In 1949 an Australian psychiatrist named John Cade made the curious discovery that lithium was extremely effective in treating mania – a mental illness.  During World War II he had been held in a Japanese prison and observed that some mental illnesses had a biological basis.  After the war serving as a psychiatrist in a state mental  institution in Australia he conducted some experiments on his own.  These included ingesting Lithium himself.  His first patient to whom he referred as W.B. had been in a chronic state of mania for several years.  After a course of treatment using Lithium he was able to leave the hospital and get a job.

The recognition of Lithium as a valuable tool in treating certain mental illnesses has not been smooth.  In excess Lithium is toxic and dosages need to be carefully determined and periodically monitored.

John Cade’s father was a psychiatrist also and administrator of a mental hospital.  His family lived in a home on the grounds so he was familiar from an early age with those housed at the hospital.  His empathy with and desire to help those with such conditions developed at an early age.

Let me state that a little better.  As a psychiatrist in a mental institution he was personally acquainted with men and women who suffered from mental illnesses.  He had an inquiring mind and was always trying to figure out how things work.  He thought maybe there was a biological reason for some of these illnesses.  And rather than just leave it to someone else maybe I can figure it out.  And so he conducted some experiments on his own using his own patients.

The “theology” of our Gospel reading today is very simple.  Jesus saw a need, saw someone who was suffering, and He did something about it.  And I think the theology, the message for us, is  simple as well.  When we see a need, when we see someone who is suffering, we who would be his disciples, his followers, his brothers and sisters, we, too, need to do something about it. 

I think John Cade – an Australian, a psychiatrist, a person I never heard of until I read this books exemplified the type of brother or sister of Christ that we should seek to become – We see a need, we see someone who is suffering, we, too, should want to do something about it if it is in our power to help.

We live in anxious, fearful times.

I suspect  many of us were moved by the words Father Carey shared with us in his message to us last Sunday.  As he suggested as never before  the church needs to be the House of Love, in world filled with Hate.  I think this church, this group of brothers and sisters in Christ, this place we call St. Luke’s, needs to be the House of Love, the House of Christ’s love, in a world filled with Hate.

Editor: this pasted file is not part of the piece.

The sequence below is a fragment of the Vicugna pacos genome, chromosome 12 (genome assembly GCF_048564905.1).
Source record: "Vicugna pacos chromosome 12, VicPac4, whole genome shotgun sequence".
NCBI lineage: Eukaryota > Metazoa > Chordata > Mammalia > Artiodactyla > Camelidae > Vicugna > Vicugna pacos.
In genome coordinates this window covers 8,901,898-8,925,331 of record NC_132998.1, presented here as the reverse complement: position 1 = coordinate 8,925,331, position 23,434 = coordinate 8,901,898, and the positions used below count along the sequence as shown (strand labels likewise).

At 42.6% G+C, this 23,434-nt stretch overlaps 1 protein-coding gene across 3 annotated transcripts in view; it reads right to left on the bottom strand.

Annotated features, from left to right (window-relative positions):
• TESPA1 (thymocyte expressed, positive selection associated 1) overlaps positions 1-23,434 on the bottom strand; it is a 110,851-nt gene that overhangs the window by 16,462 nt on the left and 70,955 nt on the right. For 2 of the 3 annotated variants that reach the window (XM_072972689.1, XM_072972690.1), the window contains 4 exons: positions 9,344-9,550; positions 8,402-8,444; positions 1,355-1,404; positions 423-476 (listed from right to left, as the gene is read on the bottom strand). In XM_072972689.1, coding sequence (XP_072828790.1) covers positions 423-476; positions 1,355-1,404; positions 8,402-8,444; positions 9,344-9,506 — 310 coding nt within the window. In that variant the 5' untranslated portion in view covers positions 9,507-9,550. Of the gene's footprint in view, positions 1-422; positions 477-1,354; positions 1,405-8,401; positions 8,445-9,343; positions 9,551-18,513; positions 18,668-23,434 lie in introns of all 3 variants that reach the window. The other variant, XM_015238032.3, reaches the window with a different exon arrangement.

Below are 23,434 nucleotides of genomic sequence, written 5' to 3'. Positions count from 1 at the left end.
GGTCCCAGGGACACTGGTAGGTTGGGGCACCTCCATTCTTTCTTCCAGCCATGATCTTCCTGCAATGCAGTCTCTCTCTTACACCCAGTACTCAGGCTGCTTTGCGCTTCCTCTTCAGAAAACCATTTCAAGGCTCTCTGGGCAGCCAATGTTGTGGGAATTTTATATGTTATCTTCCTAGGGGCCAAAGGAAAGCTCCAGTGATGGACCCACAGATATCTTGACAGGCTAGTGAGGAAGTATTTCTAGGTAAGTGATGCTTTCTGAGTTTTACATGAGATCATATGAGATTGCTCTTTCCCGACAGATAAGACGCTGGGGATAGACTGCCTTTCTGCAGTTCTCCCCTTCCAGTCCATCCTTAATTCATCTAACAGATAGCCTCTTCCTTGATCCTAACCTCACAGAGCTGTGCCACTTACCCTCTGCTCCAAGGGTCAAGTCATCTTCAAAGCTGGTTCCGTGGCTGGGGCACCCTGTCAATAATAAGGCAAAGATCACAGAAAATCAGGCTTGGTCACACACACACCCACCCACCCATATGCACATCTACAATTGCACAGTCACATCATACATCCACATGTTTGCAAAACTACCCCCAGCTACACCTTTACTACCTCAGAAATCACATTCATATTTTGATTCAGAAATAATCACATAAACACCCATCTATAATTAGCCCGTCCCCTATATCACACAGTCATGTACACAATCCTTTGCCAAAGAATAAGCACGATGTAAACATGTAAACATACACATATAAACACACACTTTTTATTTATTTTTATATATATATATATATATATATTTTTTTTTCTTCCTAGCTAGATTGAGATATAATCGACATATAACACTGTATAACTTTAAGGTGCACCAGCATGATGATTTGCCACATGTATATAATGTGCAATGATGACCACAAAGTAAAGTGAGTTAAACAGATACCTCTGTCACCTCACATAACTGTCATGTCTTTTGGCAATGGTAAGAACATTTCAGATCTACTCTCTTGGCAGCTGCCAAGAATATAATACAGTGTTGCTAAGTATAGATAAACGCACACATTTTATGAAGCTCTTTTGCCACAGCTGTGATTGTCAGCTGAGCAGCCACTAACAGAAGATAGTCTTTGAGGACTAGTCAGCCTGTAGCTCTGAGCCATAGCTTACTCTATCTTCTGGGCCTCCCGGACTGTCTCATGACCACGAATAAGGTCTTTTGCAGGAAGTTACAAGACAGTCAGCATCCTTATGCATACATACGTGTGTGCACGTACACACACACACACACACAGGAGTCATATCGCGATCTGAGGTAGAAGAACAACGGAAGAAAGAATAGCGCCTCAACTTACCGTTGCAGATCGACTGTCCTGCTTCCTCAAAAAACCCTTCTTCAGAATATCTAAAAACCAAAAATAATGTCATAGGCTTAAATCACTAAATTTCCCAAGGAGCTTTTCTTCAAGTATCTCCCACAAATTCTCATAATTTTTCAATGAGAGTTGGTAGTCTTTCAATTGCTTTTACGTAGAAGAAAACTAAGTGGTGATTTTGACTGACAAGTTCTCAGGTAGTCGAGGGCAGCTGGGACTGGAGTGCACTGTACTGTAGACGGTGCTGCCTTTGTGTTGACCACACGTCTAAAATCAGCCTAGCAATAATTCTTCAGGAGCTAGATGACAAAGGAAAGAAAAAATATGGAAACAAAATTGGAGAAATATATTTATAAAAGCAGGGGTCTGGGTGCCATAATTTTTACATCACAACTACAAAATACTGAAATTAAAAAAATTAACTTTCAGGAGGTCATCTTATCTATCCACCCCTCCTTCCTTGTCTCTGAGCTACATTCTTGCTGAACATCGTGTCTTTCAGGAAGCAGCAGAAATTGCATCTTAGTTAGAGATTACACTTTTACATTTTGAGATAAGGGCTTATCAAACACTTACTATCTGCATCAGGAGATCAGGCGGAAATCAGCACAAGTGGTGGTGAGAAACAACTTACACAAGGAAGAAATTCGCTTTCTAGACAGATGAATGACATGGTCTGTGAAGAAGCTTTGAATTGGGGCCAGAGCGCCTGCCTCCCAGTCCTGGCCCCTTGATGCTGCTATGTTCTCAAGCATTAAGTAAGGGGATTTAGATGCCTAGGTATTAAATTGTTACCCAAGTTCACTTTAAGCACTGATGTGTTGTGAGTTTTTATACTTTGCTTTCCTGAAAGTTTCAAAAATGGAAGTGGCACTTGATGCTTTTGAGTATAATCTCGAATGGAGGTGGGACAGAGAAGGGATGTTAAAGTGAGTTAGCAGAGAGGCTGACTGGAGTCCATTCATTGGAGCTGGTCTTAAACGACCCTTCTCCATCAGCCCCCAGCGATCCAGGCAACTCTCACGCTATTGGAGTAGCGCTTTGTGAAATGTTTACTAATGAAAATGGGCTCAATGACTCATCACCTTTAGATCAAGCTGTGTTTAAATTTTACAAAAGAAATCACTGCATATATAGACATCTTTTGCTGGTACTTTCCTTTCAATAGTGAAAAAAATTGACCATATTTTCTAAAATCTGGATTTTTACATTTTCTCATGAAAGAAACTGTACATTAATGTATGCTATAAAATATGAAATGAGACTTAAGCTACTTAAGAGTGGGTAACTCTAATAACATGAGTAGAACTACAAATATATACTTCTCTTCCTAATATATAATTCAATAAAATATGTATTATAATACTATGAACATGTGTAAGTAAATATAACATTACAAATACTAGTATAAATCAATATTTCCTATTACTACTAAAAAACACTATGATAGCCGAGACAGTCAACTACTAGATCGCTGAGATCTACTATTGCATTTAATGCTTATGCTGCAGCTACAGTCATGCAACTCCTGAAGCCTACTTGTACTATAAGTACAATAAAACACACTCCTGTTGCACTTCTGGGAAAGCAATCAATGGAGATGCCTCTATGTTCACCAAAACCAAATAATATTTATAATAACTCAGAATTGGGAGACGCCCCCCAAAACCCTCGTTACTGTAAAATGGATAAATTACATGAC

How do we do that?  When we see a need, when we see someone who is suffering or hurting or in need we who would be Christ’s followers, Christ’s brothers and sisters, we need to do something about it.

Well, maybe we’ve already are doing that.

Maybe that’s why we have our Respite program which is a home and a place of comfort – a House of Love – for those it helps.

Maybe that’s why we have our program on Tuesday mornings for those who need clothes, shoes, and other things.  Maybe that’s a House of Love for those it helps.

Maybe that’s why we help St. Francis House and its Veterans program.  Maybe that’s a House of Love for those it helps.

Maybe that’s why we have our special study groups – our Monday evening or our Thursday evening study groups.  Maybe this is a House of Love for those who participate in these groups.

I could go on and list many others ways we help others.

I am one of those who particularly love the words of our liturgy.   I particularly love the words of our Rite I Liturgy.  There is a phrase I particularly like in the prayer after communion in which we join the priest in saying. “And we humbly beseech thee, O Heavenly Father, so to assist us with thy grace, that we may continue in that holy fellowship, and do all such good works as thou has prepared by us to walk in…”

To walk in…

Not think about,

Or talk about,

Or put off until we think about it again,

But walk in – do – bring about in reality…

As our Lord and Savior did that long ago day in the synagogue when He saw someone who was hurting.

“When Jesus saw her, he said to her, “Woman, this day you are set free from your ailment.”



  • (1) Lithium, A Doctor, A Drug, and a Breakthrough, by Walter A. Brown, Liveright Publishing/W.W. Norton & Co.